Brexit — The Transition Period

Friday, January 31st, is a Brexit Day. At 11:01 P.M. GMT, the UK — under the leadership of prime minister Boris Johnson — formally leaves the European Union and immediately enters an 11-month transition period.

Immediate changes.

Not so good.

On Wednesday (01/29/20), the European Parliament voted in Brussels to ratify the withdrawal agreement that governs Britain’s departure from the European Union. During the transition, the United Kingdom will continue to obey European Union rules and pay money to the EU coffers but:

  • Because the UK will leave all of the EU’s political institutions and agencies, the Britons will lose any influence over how things are run in the EU. At the same time, the European Court of Justice will continue to have the final say over legal disputes in the UK.
  • British will also no longer attend regular EU meetings, and if Prime Minister Boris Johnson wants to attend any EU Council summits, he will have to be specially invited.
  • Germany won’t extradite its citizens to the UK (Germany’s constitution does not allow its citizens to be extradited unless it’s to another EU country). Still, The European Arrest Warrant will continue to apply during the transition period. (That means Germany will be able to extradite non-German citizens from UK.)

Immediate change.

Pretty good.

On a better note, the UK will be allowed to negotiate trade agreements with countries like the US and Australia, which as an EU member it could not do. (Brexit supporters believe that having the freedom to set its trade policy will boost the UK’s economy.) Still, trade between the UK and EU will continue without any extra charges or checks being introduced.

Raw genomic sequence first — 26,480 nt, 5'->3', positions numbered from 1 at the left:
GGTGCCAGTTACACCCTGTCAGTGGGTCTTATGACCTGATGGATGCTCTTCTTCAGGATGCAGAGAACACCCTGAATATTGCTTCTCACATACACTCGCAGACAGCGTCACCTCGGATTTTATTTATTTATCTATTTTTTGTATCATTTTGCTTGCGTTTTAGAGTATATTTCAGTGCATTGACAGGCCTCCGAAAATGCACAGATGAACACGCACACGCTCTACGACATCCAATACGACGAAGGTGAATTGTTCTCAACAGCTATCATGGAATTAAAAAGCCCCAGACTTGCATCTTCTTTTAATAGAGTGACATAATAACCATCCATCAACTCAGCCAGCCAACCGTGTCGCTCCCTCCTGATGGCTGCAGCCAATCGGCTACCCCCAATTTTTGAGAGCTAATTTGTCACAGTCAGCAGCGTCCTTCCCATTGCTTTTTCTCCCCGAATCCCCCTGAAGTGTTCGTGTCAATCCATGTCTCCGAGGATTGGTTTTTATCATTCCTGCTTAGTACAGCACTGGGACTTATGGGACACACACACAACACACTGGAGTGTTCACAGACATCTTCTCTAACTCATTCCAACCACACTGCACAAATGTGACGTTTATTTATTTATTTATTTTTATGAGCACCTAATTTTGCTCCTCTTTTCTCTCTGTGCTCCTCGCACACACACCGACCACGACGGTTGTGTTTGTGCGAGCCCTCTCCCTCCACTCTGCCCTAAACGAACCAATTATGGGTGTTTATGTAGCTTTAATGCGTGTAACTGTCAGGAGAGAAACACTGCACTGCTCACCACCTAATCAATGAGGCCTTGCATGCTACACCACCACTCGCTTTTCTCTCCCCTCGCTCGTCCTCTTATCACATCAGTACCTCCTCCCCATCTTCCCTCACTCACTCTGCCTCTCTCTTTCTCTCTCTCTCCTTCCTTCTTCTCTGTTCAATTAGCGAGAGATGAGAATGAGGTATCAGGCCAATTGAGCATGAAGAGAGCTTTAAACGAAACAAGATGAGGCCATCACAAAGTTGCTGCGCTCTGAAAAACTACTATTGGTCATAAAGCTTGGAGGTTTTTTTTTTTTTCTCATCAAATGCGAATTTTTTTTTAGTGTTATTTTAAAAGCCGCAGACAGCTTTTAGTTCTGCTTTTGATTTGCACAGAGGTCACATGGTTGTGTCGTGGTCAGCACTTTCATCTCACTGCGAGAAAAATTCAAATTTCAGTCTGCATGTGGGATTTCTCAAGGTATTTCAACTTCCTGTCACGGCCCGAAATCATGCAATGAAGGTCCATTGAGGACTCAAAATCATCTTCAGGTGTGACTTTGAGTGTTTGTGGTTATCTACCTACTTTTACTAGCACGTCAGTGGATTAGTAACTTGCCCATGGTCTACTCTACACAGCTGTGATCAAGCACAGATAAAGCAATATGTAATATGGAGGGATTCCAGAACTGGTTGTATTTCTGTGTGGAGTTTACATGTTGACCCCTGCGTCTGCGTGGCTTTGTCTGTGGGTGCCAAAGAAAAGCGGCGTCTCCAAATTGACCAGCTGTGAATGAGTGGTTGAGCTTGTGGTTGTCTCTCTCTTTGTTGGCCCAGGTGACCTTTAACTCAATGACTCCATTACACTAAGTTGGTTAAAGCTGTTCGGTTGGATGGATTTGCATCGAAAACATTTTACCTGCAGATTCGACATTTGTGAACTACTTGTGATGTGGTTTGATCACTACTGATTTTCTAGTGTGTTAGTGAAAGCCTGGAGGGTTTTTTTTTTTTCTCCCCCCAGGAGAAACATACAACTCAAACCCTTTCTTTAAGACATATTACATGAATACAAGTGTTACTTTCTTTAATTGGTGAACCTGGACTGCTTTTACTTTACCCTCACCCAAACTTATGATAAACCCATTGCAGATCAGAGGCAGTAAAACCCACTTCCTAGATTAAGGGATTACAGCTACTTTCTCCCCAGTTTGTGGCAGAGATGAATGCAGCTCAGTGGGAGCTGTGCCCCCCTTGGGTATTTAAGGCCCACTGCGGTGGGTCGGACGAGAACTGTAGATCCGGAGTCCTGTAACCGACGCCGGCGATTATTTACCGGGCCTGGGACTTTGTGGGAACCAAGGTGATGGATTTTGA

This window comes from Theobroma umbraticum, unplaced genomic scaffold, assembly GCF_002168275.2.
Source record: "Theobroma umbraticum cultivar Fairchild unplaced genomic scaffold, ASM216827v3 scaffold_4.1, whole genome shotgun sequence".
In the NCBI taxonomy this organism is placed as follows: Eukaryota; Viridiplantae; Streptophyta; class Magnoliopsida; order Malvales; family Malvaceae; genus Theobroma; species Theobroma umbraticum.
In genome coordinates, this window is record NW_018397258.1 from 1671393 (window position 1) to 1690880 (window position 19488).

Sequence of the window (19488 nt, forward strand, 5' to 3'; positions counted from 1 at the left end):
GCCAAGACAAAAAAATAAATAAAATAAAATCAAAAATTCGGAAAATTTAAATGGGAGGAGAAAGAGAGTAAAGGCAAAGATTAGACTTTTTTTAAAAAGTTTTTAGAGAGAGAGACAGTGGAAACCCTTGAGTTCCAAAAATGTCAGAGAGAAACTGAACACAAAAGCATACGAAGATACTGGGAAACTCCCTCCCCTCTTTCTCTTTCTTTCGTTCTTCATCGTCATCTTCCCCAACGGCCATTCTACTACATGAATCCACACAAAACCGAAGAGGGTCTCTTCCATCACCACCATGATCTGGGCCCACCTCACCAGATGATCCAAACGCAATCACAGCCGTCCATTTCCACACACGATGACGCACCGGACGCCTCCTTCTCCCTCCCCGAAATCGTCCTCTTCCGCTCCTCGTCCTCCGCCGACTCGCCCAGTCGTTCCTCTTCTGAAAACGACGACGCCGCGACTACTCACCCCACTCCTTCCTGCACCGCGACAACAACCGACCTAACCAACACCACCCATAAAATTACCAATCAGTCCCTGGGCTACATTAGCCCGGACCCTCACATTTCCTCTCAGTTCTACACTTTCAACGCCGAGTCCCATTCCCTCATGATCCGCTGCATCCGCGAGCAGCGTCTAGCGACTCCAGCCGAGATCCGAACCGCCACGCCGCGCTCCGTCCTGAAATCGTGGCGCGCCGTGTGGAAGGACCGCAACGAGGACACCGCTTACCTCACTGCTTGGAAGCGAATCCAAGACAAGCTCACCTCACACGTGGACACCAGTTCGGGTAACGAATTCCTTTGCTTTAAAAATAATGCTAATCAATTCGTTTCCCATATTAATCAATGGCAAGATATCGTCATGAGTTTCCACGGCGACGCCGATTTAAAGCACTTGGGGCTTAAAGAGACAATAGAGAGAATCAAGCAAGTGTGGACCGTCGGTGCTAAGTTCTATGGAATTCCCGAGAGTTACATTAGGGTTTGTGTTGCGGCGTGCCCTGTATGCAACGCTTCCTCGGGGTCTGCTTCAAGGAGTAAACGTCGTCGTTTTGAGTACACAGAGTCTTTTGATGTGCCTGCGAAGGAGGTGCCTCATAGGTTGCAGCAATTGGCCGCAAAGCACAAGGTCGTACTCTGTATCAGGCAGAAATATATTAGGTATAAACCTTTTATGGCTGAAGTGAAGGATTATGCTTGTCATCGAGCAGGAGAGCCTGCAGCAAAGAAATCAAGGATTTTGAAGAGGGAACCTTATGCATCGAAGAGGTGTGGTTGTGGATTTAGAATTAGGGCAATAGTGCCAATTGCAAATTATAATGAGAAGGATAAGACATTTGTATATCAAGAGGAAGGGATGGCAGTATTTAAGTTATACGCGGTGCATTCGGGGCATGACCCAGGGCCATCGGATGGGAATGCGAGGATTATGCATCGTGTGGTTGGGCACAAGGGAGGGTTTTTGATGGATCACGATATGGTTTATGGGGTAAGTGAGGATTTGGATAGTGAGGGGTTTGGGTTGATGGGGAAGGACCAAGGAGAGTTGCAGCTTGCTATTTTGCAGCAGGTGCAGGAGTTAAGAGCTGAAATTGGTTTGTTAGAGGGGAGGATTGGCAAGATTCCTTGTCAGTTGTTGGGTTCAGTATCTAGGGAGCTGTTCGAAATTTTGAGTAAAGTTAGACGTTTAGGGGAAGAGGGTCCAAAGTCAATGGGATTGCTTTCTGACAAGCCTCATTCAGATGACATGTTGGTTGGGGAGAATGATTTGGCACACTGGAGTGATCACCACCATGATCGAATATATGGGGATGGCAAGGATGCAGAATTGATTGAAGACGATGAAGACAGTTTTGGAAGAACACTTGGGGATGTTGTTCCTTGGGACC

No Immediate changes.

Leave it alone. No complaints.

If it comes to things like travel, the way medical care is handled, and rules governing living and working in EU countries, no changes are anticipated during the transition period.

  • Driving licenses will be honored.
  • European Health Insurance Card will continue to be valid.
  • UK nationals living in the EU will continue to receive their state pension.

So, the life of ordinary British citizens living in the EU is not going to face any drastic change. At least till December 31st.

The last thought.

Prime Minister Boris Johnson will hail the “dawn of a new era” on Friday, as the UK will leave the European Union.

The most important thing to say tonight is that this is not an end but a beginning. This is the moment when the dawn breaks, and the curtain goes up on a new act. It is a moment of real national renewal and change.

Boris Johnson

Over the next 11 months, the world will closely monitor Europe’s second-largest economy, breaking ties with the Union. If the process runs relatively painless and will create a positive impact on the British economy, no one should be surprised when some other EU member will realize that maybe breaking out of the pack is not such a bad idea.

Good luck to all Britons. I wish you the best.

Thank You For Reading

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